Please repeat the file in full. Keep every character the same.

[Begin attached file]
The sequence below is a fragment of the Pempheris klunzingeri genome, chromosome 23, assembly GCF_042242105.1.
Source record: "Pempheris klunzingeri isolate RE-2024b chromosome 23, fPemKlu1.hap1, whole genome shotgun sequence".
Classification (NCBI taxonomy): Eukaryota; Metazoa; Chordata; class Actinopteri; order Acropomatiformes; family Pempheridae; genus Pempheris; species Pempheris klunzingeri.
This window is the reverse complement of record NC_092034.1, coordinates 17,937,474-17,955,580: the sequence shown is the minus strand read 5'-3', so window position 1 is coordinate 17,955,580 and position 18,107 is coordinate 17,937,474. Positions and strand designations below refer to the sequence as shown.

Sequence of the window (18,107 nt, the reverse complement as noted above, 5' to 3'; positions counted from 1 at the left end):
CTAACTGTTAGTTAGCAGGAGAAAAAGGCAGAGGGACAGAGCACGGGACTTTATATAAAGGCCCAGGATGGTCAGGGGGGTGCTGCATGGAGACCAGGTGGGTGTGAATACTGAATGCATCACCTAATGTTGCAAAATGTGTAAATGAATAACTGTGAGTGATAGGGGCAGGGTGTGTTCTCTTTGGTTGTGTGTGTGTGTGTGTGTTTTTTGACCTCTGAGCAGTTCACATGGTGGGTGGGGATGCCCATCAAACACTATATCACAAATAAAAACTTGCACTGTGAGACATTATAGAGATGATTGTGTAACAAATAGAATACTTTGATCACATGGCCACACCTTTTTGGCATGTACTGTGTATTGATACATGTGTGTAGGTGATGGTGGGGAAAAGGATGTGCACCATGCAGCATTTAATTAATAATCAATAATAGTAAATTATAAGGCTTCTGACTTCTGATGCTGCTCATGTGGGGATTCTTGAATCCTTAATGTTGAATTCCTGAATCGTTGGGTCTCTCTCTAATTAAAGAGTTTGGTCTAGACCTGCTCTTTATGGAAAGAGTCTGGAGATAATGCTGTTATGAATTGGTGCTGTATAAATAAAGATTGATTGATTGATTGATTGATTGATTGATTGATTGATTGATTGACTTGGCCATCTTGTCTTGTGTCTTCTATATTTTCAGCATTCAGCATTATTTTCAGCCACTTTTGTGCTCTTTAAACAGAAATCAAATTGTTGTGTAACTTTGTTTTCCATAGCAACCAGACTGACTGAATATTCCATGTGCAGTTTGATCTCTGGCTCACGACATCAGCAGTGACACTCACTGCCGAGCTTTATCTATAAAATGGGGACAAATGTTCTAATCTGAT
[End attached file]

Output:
The sequence below is a fragment of the Pempheris klunzingeri genome, chromosome 23, assembly GCF_042242105.1.
Source record: "Pempheris klunzingeri isolate RE-2024b chromosome 23, fPemKlu1.hap1, whole genome shotgun sequence".
Classification (NCBI taxonomy): Eukaryota; Metazoa; Chordata; class Actinopteri; order Acropomatiformes; family Pempheridae; genus Pempheris; species Pempheris klunzingeri.
This window is the reverse complement of record NC_092034.1, coordinates 17,937,474-17,955,580: the sequence shown is the minus strand read 5'-3', so window position 1 is coordinate 17,955,580 and position 18,107 is coordinate 17,937,474. Positions and strand designations below refer to the sequence as shown.

Sequence of the window (18,107 nt, the reverse complement as noted above, 5' to 3'; positions counted from 1 at the left end):
CTAACTGTTAGTTAGCAGGAGAAAAAGGCAGAGGGACAGAGCACGGGACTTTATATAAAGGCCCAGGATGGTCAGGGGGGTGCTGCATGGAGACCAGGTGGGTGTGAATACTGAATGCATCACCTAATGTTGCAAAATGTGTAAATGAATAACTGTGAGTGATAGGGGCAGGGTGTGTTCTCTTTGGTTGTGTGTGTGTGTGTGTGTTTTTTGACCTCTGAGCAGTTCACATGGTGGGTGGGGATGCCCATCAAACACTATATCACAAATAAAAACTTGCACTGTGAGACATTATAGAGATGATTGTGTAACAAATAGAATACTTTGATCACATGGCCACACCTTTTTGGCATGTACTGTGTATTGATACATGTGTGTAGGTGATGGTGGGGAAAAGGATGTGCACCATGCAGCATTTAATTAATAATCAATAATAGTAAATTATAAGGCTTCTGACTTCTGATGCTGCTCATGTGGGGATTCTTGAATCCTTAATGTTGAATTCCTGAATCGTTGGGTCTCTCTCTAATTAAAGAGTTTGGTCTAGACCTGCTCTTTATGGAAAGAGTCTGGAGATAATGCTGTTATGAATTGGTGCTGTATAAATAAAGATTGATTGATTGATTGATTGATTGATTGATTGATTGATTGATTGACTTGGCCATCTTGTCTTGTGTCTTCTATATTTTCAGCATTCAGCATTATTTTCAGCCACTTTTGTGCTCTTTAAACAGAAATCAAATTGTTGTGTAACTTTGTTTTCCATAGCAACCAGACTGACTGAATATTCCATGTGCAGTTTGATCTCTGGCTCACGACATCAGCAGTGACACTCACTGCCGAGCTTTATCTATAAAATGGGGACAAATGTTCTAATCTGAT